? While I grapple with the concept of "criminal nonchalance," I encourage you to look at the welter of injuries that beset players both in Monte Carlo and Barcelona. And, for that matter, on hard courts. We all want maximum safety and minimum injury. But if you had listened to players, you would have thought that playing on red clay had the danger factor of knitting a quilt while playing on blue clay was akin to walking around Juarez after midnight.
Talking about the lack of cool nicknames today, I beg to disagree. When your top two players can be a Djoker and a Bull (Nadal) then there certainly isn't lack of nicknames. Tennis is not Rusty anymore, is it?
-- Rajat Jain, Mountain View, Calif.
? This nickname riff generated a surprising amount of chatter and disagreement. We had calls for Brad Gilbert to generate fewer silly plays on players' names and more bona-fide nicknames. We had pleas for Bud Collins to do his thing and coin this generation's "Fraulein Forehand" and "Barcelona Bumblebee." One of you suggested that "nicknames are stupid" and just as we would never call our doctor "Lefty" or our accountant "Smokin' Joe," we shouldn't trivialize and infantilize tennis players with second names. (To which I say: "Ligthten up, Buster.")
Regarding "graceful", I couldn't help but notice that all of the players you noted, with the exception of Maria Kirilenko, had/have one-handed backhands. I don't think that's coincidence. With the exception of Djokovic, I cannot recall a two-handed backhand I'd describe as graceful. This begs the question, what specifically typifies 'grace' on a tennis court? I'd say that beyond gorgeous backhands, the thread that ties this group together is: easy movement (Miloslav Mecir), ability to hit the "specialty shots" (volleys, slices, kick serve), improvisational skills (tweeners, Federer's "reverse thrust" (RIP David Foster Wallace) against Andre Agassi in 2005 U.S. Open Final), and no histrionics on the court. Am I missing anything?-- Dale Stafford, Atlanta
? Good question. To most of us, a flowing brush stroke of a one-handed backhand gets more style points than a labored and conventional two-hander. But not always. Take Marat Safin or Djokovic or Bjorn Borg or David Nalbandian or Marcelo Rios.
What else impacts assessments of grace? Easy movement is a prerequisite and I would argue that players are more elegant going forward than going side-to-side. Thus a Stefan Edberg or a Jana Novotna or Pat Rafter are likely to fare well here, while a David Ferrer, for instance, is not. Specialty shots that demonstrate feel and touch but also an artist's sense of creativity and imagination help. So does body size. Bernard Tomic hits a beautiful slice but take one look at his physique and it doesn't comport with our notion of graceful.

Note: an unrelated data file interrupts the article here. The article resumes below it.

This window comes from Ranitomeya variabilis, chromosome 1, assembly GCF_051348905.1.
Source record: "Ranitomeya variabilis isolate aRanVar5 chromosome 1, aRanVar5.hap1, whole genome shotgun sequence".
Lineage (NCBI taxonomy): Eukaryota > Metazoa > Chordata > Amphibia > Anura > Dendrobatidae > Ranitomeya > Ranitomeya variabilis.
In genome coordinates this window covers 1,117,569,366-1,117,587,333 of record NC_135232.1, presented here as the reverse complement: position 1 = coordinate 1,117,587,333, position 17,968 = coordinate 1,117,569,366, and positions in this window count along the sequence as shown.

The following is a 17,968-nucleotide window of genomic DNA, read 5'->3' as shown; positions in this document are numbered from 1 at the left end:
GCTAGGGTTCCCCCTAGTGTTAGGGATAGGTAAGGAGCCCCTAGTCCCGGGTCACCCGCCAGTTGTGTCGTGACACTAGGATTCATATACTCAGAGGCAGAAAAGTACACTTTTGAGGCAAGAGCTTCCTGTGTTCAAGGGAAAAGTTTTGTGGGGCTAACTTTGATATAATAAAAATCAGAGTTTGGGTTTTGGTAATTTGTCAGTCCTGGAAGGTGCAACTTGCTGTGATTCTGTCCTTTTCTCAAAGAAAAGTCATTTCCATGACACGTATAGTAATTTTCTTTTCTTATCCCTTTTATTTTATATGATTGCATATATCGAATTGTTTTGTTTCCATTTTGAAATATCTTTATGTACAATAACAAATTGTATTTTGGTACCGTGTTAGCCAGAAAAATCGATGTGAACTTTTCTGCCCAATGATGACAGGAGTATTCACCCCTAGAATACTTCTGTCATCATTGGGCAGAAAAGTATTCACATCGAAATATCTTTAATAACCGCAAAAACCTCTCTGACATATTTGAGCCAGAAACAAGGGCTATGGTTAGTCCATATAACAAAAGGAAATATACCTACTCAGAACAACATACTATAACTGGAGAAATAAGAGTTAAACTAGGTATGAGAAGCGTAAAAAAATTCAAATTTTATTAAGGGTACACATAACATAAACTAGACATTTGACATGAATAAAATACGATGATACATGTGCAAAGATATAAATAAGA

I'm interested in your point about temperament, and, truthfully, had never really considered it. But it's interesting to note that the graceful players tend to be quiet and dignified types, at best peerless sportsmen (Edberg) and worst unthreatening and unobjectionable (Richard Gasquet.) You could make the case John McEnroe and Rios were graceful, too, but overall I think Dale is on to something here....
If you had to pick right now, before the last three Grand Slams of the year... Who, male and female, will end 2012 with the No. 1 ranking and will any player win multiple slams this year?-- Joel, Austin, Texas
As opposed to Austin, OKLAHOMA? I still think Djokovic finishes No.1 but I'm predicting three different winners for the next three majors. As for the women, Azarenka is your best bet to finish No.1. A month ago, I would have pegged her to win multiple majors. Today, I'm less confident.
Hey Jon, do you think the "net" serve will ever be allowed to be played by the receiver? I used to play a lot of volleyball, and as you know, if the serve hits the net, it's still in play. Seems to me it would make the game more fun to play the net serve.-- Jeff Johnson, Fort Worth
? We just had a promoter change the color of clay from red to blue. This ignited protests worthy of the WTO opponents, widespread complaints and threats never to return to the event. This as a backdrop, what hope is there for real change?
I suspect the players would hate your suggestion, mostly because A) it would take time to get used to and B) it would result in cheap points. Personally, I'm all for it. It would add an element of luck. It would enliven matches. It would speed up play. The fans would like it. We already play "nets" during points, so we're not asking for changes in behavior. I also suspect it would (dis)advantage both the server and returner in relatively equal measure. Sure, a few times, a serve would tick the net, dribble softly over for an unplayable ace and infuriate the returner. But other times, a server would uncork a 140 mph bomb that would tick the net and morph from a potential ace into a sitter. Put this on the same congressional bill that contains the shot clock!
At one point you felt that Roger winning Wimbledon and the U.S. Open each five consecutive years was a pretty significant accomplishment. With that as the "bar," where do you put Rafa's seven-in-a-row twice?-- Marina, Easton, Pa.
? Winning any event seven straight years is magnificent. But like so much in tennis, you have to make a distinction between Slams and other events.
If the idea of changing the color of the court to blue was to make it easier to see the ball on TV, wouldn't it have been simpler to just change the color of the balls? -- Paul Duffy, Kuala Lumpur, Malaysia
? Psst. Don't tell Tiriac.